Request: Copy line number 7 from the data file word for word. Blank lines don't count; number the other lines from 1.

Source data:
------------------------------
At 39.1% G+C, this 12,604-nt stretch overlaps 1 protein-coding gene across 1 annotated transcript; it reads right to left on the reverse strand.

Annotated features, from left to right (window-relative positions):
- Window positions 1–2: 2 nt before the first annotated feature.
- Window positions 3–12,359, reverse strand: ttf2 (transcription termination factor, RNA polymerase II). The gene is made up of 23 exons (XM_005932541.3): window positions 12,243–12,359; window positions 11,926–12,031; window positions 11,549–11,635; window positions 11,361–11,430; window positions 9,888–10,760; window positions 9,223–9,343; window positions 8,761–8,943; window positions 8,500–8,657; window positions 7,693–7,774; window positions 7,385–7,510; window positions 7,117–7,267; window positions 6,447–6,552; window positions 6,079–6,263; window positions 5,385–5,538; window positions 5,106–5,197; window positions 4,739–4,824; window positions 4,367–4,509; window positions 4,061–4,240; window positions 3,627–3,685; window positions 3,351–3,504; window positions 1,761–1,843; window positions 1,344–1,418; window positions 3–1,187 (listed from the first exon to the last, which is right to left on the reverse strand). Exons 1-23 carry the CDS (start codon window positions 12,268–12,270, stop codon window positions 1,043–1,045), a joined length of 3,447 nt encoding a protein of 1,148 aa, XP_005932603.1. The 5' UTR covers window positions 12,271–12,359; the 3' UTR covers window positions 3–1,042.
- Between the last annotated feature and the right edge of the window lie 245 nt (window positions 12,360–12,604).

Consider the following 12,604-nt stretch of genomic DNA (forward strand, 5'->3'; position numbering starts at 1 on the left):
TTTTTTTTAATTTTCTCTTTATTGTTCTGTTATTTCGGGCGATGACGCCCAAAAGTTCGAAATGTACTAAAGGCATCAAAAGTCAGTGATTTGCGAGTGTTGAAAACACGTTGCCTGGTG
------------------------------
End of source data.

TTTTTTTTAATTTTCTCTTTATTGTTCTGTTATTTCGGGCGATGACGCCCAAAAGTTCGAAATGTACTAAAGGCATCAAAAGTCAGTGATTTGCGAGTGTTGAAAACACGTTGCCTGGTG